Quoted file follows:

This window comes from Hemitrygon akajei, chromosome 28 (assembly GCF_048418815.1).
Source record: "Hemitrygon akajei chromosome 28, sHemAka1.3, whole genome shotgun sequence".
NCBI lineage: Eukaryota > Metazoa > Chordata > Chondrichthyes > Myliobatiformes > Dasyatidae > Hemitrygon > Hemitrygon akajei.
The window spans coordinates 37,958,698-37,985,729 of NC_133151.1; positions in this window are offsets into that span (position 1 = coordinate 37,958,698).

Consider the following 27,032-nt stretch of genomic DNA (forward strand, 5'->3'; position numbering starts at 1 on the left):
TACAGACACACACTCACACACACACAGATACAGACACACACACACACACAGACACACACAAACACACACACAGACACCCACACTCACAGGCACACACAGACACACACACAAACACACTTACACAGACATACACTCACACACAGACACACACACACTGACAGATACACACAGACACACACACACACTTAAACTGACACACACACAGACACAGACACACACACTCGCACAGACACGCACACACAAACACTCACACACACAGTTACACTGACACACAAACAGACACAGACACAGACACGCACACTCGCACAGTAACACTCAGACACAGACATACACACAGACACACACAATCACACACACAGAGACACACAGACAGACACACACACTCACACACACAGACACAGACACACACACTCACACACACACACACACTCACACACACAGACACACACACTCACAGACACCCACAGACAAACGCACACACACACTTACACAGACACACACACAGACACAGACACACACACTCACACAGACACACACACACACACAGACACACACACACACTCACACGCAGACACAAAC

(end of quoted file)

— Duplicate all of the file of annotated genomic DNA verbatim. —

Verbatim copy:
This window comes from Hemitrygon akajei, chromosome 28 (assembly GCF_048418815.1).
Source record: "Hemitrygon akajei chromosome 28, sHemAka1.3, whole genome shotgun sequence".
NCBI lineage: Eukaryota > Metazoa > Chordata > Chondrichthyes > Myliobatiformes > Dasyatidae > Hemitrygon > Hemitrygon akajei.
The window spans coordinates 37,958,698-37,985,729 of NC_133151.1; positions in this window are offsets into that span (position 1 = coordinate 37,958,698).

Consider the following 27,032-nt stretch of genomic DNA (forward strand, 5'->3'; position numbering starts at 1 on the left):
TACAGACACACACTCACACACACACAGATACAGACACACACACACACACAGACACACACAAACACACACACAGACACCCACACTCACAGGCACACACAGACACACACACAAACACACTTACACAGACATACACTCACACACAGACACACACACACTGACAGATACACACAGACACACACACACACTTAAACTGACACACACACAGACACAGACACACACACTCGCACAGACACGCACACACAAACACTCACACACACAGTTACACTGACACACAAACAGACACAGACACAGACACGCACACTCGCACAGTAACACTCAGACACAGACATACACACAGACACACACAATCACACACACAGAGACACACAGACAGACACACACACTCACACACACAGACACAGACACACACACTCACACACACACACACACTCACACACACAGACACACACACTCACAGACACCCACAGACAAACGCACACACACACTTACACAGACACACACACAGACACAGACACACACACTCACACAGACACACACACACACACAGACACACACACACACTCACACGCAGACACAAAC